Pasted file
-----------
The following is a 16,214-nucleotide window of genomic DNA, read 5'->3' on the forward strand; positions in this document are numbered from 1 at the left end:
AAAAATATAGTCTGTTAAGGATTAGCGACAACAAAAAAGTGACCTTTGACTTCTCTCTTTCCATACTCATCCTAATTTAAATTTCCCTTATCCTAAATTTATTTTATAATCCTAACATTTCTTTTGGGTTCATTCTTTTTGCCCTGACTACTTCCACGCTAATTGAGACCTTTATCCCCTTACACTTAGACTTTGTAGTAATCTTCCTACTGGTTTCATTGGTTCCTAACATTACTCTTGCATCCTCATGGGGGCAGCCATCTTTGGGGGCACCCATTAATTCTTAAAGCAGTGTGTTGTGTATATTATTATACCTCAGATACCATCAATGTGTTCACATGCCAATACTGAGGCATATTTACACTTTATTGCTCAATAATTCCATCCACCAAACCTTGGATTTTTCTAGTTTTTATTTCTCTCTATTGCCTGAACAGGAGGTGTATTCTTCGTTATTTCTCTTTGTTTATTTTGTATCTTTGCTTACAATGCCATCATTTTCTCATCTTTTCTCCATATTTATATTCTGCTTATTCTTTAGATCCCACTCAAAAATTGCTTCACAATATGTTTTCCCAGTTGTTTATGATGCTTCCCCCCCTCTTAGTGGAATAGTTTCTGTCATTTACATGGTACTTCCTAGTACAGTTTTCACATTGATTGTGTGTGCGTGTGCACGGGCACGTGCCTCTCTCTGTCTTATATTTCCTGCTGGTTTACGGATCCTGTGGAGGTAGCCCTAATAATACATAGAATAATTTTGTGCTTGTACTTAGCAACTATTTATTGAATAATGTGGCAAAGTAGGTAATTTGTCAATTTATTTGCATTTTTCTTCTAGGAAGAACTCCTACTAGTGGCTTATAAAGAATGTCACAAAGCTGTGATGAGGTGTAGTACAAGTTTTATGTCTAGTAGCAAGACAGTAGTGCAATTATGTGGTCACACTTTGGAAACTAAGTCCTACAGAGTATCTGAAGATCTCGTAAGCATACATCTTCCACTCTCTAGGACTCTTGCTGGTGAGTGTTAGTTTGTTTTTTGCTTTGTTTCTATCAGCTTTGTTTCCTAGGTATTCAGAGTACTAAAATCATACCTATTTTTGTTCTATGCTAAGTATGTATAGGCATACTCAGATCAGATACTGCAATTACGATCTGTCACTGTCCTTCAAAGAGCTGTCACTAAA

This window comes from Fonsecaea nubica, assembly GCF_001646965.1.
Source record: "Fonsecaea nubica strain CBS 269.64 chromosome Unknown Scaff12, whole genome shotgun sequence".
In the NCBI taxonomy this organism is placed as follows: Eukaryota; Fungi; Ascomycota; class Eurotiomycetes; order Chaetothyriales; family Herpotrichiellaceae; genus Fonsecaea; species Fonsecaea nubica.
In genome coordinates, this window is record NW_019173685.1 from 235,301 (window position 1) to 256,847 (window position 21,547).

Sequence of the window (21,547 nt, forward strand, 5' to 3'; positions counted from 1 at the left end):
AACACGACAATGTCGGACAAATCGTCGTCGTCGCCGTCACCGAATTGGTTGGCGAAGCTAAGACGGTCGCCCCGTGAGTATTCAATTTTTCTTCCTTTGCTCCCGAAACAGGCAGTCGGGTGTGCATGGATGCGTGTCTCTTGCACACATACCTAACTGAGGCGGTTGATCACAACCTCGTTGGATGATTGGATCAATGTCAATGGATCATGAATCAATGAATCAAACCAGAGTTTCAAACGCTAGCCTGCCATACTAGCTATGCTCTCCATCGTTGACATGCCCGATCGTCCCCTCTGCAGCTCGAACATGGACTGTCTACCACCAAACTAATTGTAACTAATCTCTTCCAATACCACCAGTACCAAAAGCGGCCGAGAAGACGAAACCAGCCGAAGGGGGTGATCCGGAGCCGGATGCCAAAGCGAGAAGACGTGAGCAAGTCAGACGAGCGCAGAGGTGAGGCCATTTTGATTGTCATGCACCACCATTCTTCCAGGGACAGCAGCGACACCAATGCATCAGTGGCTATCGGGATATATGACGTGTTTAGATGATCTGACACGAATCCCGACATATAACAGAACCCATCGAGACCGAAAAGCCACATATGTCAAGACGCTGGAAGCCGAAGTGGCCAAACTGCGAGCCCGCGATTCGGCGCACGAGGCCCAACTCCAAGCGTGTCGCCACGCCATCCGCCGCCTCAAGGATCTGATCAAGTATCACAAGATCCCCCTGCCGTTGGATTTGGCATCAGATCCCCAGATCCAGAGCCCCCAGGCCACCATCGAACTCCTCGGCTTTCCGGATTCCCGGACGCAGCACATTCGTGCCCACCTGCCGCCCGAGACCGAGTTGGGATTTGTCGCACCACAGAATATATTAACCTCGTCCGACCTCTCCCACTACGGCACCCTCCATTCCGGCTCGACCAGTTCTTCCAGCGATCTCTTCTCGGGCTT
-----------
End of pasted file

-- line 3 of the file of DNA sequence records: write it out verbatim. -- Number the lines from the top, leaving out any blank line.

This window comes from Fonsecaea nubica, assembly GCF_001646965.1.